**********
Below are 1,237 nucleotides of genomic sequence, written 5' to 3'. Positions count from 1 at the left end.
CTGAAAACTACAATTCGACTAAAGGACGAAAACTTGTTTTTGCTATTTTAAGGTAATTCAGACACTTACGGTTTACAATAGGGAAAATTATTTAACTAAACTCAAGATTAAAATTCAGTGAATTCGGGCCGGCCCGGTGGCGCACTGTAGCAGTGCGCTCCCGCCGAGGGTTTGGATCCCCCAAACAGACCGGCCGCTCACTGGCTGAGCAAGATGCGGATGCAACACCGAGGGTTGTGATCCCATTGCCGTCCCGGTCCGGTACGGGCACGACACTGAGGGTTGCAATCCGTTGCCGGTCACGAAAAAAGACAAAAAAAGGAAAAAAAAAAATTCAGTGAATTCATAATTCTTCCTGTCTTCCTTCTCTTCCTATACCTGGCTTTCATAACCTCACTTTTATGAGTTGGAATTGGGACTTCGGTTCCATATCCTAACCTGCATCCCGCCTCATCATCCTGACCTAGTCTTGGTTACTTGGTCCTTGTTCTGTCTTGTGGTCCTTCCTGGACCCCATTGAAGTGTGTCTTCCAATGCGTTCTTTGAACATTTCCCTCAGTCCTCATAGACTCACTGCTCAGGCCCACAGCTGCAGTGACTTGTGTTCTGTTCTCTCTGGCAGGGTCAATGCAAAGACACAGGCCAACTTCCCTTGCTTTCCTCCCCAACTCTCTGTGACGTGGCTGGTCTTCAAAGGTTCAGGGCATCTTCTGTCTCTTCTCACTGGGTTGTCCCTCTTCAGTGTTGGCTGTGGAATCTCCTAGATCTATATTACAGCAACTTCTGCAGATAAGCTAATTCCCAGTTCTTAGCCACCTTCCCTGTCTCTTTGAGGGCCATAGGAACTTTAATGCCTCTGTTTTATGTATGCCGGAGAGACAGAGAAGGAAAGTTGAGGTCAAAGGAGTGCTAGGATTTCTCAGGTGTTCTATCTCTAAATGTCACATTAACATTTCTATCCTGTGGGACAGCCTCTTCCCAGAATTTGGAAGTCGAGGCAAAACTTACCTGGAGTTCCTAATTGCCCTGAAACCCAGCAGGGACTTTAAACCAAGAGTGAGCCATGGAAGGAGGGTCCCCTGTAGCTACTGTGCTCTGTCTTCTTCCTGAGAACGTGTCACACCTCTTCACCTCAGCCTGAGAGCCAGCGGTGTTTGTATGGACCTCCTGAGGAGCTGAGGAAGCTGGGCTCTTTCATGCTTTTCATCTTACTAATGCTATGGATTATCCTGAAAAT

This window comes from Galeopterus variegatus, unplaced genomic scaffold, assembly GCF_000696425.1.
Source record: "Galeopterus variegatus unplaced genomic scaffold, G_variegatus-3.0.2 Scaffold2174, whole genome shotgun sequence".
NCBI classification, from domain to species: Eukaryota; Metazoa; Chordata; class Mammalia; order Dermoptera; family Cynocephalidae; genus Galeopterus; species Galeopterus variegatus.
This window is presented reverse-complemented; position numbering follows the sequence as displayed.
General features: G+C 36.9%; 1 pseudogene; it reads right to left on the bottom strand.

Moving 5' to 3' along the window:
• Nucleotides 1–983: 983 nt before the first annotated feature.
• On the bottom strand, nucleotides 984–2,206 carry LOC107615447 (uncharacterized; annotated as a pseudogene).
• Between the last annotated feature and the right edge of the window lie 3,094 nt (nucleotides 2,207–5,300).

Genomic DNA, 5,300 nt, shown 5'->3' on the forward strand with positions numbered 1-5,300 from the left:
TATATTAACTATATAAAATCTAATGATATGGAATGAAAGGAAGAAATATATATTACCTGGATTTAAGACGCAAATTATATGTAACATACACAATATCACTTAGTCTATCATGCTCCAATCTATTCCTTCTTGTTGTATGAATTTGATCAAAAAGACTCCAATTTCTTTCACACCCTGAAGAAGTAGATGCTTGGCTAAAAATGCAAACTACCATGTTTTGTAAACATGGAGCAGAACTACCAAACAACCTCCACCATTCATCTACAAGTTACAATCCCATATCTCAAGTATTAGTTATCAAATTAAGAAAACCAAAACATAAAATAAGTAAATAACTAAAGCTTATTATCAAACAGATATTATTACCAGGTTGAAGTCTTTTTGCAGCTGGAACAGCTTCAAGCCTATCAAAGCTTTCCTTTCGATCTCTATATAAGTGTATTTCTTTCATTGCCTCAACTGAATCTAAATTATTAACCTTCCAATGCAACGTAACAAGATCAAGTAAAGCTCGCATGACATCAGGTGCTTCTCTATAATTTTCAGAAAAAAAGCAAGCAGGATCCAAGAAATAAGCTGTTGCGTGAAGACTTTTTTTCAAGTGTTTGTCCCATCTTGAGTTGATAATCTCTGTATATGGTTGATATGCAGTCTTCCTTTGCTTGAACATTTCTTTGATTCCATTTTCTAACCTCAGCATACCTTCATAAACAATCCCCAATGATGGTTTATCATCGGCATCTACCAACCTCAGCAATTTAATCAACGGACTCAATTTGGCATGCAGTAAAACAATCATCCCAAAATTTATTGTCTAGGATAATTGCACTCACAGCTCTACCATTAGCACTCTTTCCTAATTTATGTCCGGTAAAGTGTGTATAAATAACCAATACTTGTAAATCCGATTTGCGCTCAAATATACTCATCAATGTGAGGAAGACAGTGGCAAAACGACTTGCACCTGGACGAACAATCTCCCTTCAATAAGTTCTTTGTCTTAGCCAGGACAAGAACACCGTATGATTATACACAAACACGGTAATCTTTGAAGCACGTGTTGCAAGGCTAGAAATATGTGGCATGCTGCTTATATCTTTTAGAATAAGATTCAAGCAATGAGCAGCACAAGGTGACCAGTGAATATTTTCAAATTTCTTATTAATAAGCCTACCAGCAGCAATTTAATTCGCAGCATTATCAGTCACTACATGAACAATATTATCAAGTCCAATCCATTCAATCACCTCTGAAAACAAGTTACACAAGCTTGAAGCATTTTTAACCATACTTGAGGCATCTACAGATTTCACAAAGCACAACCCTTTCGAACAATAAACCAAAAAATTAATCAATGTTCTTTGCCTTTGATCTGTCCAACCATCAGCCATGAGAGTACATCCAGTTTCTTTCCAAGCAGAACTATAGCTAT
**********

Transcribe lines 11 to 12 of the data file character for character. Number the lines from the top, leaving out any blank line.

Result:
• Between the last annotated feature and the right edge of the window lie 3,094 nt (nucleotides 2,207–5,300).

Genomic DNA, 5,300 nt, shown 5'->3' on the forward strand with positions numbered 1-5,300 from the left: